As I am driving through Wilpattu National Park, on the lookout for the illustrious leopard, an amazing spectacle catches my eye.
Just at the side of the road a peacock is opening his feathers, shaking his tail and calling out in loud aggressive bursts. Completely fanned out, the tail spreads behind the peacock in a full semicircle. The dozen or so peahens at first seem overwhelmed.
I don't blame them when all of a sudden a hundred eyes stare at them from the peacocks tail in the brightest colors imaginable. But then they return to grazing, ignoring the display all together.
The peacock dances back and forth but all the ladies do is politely step aside and then continue with their business. He decides to zoom in on one attractive individual, isolating her from the others. He walks to her with a swagger while rustling his wing feathers. It looks like he can hardly control himself. And why all the fuss, I wonder, as there is no competitor in sight?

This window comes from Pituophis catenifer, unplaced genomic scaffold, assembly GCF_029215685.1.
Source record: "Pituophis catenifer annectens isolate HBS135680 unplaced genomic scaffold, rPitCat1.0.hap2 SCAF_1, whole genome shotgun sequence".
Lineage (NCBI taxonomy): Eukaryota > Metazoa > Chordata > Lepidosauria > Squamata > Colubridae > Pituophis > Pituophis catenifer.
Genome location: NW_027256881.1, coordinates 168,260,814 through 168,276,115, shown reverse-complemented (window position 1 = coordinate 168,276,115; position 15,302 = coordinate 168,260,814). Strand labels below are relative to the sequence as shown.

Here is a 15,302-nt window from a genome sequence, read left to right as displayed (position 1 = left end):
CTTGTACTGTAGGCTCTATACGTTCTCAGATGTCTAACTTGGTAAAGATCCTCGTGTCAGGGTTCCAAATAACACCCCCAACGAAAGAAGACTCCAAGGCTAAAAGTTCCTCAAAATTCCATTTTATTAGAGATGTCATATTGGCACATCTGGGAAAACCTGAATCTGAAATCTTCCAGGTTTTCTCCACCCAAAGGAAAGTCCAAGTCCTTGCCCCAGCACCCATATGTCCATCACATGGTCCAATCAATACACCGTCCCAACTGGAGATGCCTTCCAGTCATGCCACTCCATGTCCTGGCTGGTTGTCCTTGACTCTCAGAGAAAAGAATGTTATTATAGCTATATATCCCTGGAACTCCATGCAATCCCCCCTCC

Then, after about five minutes, the peacock drops his feathers and it is all over. As he quietly joins the group, he looks exhausted and rather embarrassed.
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